Friday, August 2, 2013


Narrated through free-form chapters using diary entries, social worker reports, arrest records, letters and even Supreme Court decisions, Girlchild by Tupelo Hassman reads like a cross between The Story Sisters by Alice Hoffman and Dorothy Allison's Bastard out of Carolina. Rory Dawn Hendrix lives in the Calle de las Flores Trailer Park - a ruined development skirting the wrong side of Reno. Her mama has a problem with booze and bad men and, even though she's quit on men, Grandma can't kick Kino. Family history foretells a future littered with unwanted pregnancies and rotten teeth. But Rory, determined to escape her legacy, excels at school - using a battered copy of the Girl Scout Handbook as her moral compass and earning imaginary badges in her scout troop of one.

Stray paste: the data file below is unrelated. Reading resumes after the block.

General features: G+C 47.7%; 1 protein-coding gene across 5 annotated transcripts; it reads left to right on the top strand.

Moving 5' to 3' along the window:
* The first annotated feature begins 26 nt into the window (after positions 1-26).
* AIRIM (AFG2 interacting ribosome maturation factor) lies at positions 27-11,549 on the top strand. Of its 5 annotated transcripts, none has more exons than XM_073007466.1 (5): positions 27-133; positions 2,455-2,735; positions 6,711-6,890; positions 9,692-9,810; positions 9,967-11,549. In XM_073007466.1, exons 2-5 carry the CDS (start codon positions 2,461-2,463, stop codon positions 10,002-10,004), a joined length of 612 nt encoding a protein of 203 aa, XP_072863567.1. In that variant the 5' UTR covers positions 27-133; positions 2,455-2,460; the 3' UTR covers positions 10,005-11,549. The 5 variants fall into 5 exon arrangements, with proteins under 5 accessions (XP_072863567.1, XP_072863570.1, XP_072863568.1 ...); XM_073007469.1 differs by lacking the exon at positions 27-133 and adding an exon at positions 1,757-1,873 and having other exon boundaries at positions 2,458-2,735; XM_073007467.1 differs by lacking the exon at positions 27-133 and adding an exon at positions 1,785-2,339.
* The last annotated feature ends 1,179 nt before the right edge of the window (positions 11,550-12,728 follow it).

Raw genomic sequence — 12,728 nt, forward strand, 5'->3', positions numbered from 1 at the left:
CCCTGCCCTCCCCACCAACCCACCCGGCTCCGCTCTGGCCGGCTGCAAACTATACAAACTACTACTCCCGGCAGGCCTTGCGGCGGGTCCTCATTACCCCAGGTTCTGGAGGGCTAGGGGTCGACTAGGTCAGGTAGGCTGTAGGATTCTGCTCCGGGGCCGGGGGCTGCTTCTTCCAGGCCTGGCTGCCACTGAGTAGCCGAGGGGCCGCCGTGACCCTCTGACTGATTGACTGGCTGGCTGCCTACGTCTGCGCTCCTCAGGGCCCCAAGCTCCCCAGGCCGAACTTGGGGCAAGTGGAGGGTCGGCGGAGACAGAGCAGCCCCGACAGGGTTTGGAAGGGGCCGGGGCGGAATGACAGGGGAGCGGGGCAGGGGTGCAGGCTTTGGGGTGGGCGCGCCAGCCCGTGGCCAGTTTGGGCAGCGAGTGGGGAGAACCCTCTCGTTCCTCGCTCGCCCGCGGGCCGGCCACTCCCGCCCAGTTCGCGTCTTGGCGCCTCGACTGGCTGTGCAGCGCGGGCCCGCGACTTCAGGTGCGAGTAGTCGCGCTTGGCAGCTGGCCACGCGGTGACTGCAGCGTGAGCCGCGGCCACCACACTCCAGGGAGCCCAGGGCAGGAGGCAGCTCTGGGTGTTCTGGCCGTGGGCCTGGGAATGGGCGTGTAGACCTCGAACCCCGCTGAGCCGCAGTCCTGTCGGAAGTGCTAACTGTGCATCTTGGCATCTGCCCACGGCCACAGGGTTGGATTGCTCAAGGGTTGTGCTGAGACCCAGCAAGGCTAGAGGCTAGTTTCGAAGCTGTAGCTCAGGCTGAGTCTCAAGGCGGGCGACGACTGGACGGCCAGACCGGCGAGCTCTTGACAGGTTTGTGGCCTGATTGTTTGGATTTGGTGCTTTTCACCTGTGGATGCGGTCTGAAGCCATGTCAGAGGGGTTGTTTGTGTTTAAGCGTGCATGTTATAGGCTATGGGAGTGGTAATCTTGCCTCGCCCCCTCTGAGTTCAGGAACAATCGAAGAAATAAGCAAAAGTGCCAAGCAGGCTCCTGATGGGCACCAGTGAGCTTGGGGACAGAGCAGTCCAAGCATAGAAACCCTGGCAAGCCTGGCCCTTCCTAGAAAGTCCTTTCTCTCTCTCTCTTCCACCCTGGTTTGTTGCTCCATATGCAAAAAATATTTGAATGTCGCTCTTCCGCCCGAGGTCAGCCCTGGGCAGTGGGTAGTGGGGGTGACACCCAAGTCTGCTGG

Girlchild is Hassman's debut novel and, though the story isn't pretty, the writing is beautiful. Scarred yet strong, the women of Rory's family instill in her an optimism and resiliency relayed through her youthful clarity on every page.

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